pro tip: if you really cannot remember about a specific date, try to at least set the time period. Both while you are exposing the events freely, and when you are directly asked a date by your professor. This happened to me multiple times, I was asked about a specific date, I did not remember it, and so I told my professor that I couldn't remember it, then instead of stopping I reasoned out loud on what the time period could be. This showed I was comforable with a lot of informations, that I was able to reason and therefore I did not just memorized without understanding, and that me not remembering a specific date did not mean I hadn't studied enough. This is why while studying you should make sure you have clearly in mind in which century events take place, it can be a life saver.
Language
This can be fundamental in order to get a high mark and not just a mediocre result. Whereas while reviewing you notes I highly incourage you to use simple, even silly language, in your exam you should try to be as academic as you can. This means be clear with your words, don't be too colloquial, and use specific historical language to refer to events and the processes you are talking about. Often while studying history you will find out that many words you use on a daily basis, actually have a slightly different meaning from what you thought. Letting your professor know that you understand these differences, and you know the proper vocabulary to discuss historical events can have a huge impact on your exam result.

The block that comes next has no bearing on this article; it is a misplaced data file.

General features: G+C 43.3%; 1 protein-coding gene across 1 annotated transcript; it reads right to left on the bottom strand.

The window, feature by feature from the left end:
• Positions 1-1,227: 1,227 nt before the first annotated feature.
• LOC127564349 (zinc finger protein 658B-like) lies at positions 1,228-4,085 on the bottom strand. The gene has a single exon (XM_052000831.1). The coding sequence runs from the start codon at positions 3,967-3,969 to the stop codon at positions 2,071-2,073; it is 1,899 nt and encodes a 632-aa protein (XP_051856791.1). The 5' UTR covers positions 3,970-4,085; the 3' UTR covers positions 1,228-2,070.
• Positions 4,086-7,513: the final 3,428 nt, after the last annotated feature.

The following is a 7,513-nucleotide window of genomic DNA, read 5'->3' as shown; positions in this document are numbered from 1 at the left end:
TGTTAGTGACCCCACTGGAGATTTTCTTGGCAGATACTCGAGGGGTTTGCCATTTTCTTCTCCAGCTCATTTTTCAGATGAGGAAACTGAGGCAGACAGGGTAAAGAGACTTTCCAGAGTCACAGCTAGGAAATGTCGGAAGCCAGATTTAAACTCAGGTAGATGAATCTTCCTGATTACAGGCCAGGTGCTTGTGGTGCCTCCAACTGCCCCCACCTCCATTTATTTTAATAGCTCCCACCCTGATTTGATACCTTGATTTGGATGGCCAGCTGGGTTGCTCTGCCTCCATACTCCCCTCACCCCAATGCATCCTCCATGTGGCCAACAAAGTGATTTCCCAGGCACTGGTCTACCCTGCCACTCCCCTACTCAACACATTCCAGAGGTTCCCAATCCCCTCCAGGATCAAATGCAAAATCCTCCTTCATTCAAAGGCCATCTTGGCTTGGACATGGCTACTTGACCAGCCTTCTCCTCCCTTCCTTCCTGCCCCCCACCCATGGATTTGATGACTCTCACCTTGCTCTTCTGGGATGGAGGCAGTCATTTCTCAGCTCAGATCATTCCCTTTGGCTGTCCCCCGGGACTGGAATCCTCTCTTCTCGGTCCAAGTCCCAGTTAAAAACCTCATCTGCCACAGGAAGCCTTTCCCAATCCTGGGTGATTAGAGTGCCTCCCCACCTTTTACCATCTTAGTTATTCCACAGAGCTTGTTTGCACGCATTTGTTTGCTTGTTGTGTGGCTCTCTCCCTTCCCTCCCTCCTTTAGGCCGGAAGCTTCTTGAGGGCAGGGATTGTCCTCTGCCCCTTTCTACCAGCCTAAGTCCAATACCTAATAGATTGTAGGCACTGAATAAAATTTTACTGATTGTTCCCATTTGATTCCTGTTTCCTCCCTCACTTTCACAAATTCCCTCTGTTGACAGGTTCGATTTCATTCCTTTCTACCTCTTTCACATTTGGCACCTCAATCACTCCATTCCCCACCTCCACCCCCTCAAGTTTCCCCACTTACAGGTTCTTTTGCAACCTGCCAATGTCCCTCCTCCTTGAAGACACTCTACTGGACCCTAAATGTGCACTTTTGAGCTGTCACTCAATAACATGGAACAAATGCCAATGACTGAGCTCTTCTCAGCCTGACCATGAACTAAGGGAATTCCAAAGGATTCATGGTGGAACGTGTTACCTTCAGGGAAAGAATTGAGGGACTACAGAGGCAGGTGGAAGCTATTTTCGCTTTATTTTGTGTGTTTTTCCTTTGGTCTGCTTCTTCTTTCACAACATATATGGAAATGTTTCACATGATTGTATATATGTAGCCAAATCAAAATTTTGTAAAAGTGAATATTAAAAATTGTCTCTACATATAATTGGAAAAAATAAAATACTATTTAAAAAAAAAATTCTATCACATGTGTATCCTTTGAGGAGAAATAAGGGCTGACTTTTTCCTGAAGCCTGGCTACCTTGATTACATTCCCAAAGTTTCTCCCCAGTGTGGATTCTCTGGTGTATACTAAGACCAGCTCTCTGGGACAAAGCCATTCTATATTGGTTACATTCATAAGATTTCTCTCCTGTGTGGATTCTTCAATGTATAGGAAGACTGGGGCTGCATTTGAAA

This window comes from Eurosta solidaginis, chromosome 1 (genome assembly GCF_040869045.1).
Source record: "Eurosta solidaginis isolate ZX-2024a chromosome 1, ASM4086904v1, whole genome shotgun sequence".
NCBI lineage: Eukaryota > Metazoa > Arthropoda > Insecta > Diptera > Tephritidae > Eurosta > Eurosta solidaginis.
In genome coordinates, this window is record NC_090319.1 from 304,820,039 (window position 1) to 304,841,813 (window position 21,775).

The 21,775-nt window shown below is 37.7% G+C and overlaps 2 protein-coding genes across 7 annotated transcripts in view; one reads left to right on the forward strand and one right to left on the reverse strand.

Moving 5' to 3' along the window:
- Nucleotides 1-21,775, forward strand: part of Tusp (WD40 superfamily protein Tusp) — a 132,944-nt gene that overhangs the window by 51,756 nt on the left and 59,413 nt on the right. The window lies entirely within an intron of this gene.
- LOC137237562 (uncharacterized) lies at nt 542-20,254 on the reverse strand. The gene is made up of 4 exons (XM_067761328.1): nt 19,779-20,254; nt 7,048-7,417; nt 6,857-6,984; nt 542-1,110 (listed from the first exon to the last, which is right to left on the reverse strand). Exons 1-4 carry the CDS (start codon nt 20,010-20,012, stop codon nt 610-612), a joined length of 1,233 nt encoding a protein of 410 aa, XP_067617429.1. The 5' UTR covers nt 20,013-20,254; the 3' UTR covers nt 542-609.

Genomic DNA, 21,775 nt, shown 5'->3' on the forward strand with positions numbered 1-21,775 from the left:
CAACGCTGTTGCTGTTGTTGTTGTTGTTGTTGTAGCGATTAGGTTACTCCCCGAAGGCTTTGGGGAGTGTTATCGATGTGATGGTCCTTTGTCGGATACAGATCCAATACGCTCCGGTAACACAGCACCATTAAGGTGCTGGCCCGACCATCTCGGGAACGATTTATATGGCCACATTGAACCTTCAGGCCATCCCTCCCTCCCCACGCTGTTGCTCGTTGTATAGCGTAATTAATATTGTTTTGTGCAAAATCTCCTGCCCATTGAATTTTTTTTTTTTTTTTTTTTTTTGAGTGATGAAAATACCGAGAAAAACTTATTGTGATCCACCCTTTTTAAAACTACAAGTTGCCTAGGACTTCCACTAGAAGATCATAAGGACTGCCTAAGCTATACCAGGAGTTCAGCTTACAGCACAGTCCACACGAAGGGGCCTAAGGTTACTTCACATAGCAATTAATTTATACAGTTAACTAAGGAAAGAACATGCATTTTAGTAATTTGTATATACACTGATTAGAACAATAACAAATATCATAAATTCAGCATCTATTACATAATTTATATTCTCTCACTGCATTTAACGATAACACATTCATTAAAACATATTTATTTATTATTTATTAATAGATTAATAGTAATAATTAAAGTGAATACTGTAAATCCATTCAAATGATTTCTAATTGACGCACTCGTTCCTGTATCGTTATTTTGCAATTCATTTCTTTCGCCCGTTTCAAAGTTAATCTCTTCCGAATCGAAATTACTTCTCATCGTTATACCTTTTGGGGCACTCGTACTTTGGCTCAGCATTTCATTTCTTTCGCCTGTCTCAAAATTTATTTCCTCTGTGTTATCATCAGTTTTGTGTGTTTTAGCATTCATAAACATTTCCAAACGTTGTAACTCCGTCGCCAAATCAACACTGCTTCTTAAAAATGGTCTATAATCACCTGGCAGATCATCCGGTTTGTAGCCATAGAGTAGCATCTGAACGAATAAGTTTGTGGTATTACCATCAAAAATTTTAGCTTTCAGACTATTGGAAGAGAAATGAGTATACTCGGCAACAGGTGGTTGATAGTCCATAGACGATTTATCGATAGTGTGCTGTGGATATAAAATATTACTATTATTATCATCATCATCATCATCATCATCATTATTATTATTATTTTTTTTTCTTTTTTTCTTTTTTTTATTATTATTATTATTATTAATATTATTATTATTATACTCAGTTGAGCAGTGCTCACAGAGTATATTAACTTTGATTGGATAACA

I'll give you an example on this very last point. Of couse I am referring to and translating from the Italian language, because that's what I use on a daily basis, but bear with me. Commonly the words colonialsm and colonization are used to refer to the same thing. There is a slight difference, in fact colonialsm refers to the doctrines of colonization, meanwhile colonization refers to the process itself. Of couse using these words exchangeably on the daily is fine, but if during your exam you show you know the difference, it could be in your favour.
Be clear